Except for one thing. The Muses themselves have already sold out. Since last October they've been working for an ad agency called Lancaster Group, which put all nine of them to work pimping a new fragrance line called "Joop! Muse" for the famous German perfume company. The participation of such old-world celebrities as Calliope (Epic Poetry), Erato (Love Poetry) and Melpomene (Tragedy) is only implied, however, as the actual muses don't get any face time in the European ads. In the modern, televised legend, the Joop! muses are replaced by Hungarian model Reka Ebergeni, who is naked except for a white scarf on her head and appears over the caption, "You are the inspiration."

Industry observers, and even some mainstream journalists, have commented at some length in the last decade or so on the increasingly desperate struggle of advertisers to find new physical spaces on which to place ads. With the old spaces — 30-second TV commercial slots, "book" ads in magazines and newspapers, billboards, and even standard Internet banners — more or less saturated to the limit of human tolerance, agencies needed to find new surfaces.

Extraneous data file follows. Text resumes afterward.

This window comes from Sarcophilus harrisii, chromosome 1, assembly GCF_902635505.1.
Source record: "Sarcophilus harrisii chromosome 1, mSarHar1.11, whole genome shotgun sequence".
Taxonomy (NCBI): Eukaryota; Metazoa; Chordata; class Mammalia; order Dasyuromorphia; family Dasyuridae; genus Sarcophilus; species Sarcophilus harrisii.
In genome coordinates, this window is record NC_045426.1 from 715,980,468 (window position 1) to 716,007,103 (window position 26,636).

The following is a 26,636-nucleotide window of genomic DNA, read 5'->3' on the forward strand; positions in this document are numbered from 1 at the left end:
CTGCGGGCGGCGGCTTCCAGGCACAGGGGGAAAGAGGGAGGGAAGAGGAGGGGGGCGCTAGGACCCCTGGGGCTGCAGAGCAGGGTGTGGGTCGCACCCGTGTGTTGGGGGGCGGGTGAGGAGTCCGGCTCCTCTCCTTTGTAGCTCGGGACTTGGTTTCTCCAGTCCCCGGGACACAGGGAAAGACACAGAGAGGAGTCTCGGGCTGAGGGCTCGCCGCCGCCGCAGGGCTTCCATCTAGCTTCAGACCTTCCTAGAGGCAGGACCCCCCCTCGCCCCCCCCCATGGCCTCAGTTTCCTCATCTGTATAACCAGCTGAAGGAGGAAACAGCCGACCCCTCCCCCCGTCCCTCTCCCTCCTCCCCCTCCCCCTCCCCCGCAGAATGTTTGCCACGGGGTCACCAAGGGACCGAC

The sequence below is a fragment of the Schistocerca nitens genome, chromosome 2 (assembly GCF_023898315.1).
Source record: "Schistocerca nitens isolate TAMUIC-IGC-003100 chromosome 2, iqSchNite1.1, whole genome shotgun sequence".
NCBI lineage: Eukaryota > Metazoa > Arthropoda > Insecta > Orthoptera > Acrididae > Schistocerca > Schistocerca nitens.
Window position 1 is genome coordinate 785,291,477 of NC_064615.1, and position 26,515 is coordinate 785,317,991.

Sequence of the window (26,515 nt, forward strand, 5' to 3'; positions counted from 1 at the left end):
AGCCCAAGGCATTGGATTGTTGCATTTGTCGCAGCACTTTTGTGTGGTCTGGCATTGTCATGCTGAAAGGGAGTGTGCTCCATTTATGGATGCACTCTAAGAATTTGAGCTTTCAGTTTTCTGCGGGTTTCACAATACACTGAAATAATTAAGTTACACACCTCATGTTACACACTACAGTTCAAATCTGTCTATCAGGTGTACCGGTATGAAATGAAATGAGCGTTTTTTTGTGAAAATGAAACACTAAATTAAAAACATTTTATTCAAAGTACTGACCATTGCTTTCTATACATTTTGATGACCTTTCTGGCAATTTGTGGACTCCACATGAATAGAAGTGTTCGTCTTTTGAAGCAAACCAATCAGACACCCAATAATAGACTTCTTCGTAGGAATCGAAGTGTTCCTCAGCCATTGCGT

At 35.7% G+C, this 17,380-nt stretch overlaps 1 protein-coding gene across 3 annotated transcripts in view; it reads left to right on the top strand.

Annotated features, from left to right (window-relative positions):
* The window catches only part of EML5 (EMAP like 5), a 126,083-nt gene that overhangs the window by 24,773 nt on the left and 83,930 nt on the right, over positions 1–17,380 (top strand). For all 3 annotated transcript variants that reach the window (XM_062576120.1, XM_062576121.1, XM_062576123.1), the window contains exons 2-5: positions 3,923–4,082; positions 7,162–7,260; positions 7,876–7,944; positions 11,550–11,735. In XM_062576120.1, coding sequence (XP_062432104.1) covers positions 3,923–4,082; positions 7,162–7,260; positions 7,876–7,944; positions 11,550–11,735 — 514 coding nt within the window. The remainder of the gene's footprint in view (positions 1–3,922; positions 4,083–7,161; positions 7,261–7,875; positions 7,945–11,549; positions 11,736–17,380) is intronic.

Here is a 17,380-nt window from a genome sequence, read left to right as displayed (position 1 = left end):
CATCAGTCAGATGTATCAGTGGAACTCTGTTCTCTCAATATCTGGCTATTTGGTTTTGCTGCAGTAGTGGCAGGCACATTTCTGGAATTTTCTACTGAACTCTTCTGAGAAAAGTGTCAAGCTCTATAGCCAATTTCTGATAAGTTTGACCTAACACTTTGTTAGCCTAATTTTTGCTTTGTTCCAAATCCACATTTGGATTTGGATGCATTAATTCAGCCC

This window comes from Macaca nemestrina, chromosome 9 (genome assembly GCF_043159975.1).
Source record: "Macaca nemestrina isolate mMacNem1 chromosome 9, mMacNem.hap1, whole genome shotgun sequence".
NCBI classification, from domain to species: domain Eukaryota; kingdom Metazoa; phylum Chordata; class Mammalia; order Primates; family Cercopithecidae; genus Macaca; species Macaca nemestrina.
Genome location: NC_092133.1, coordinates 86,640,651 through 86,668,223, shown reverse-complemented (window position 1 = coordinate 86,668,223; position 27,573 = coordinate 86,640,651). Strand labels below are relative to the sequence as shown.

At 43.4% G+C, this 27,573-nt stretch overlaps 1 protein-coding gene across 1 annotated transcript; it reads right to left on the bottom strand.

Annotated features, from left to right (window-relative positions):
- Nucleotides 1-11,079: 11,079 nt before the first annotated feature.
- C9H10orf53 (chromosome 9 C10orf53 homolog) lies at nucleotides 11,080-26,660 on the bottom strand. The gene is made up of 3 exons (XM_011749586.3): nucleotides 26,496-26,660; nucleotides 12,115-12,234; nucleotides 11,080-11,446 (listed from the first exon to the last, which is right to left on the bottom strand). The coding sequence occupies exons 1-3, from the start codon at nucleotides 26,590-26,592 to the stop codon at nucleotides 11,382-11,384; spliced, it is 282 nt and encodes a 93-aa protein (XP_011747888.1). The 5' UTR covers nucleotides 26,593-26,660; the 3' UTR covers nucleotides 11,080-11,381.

So they created them, placing particular emphasis on the so-called "zap-proof" techniques of placing ads directly inside the content, so that consumers could not change the channel or avert their eyes. They used defense technologies like the video-painting system "L-vis" to paste virtual ads onto stadium walls, tennis courts, and even moving formula cars. They tried to turn first base at Yankee stadium into a Spiderman plug; they paid celebrities to mention certain brands in talk-show interviews; and they buried anti-drug messages, fast-food themes and even feature-length stories about cars and video game characters in sitcoms, Hollywood movies, and on at least a few occasions, even television news.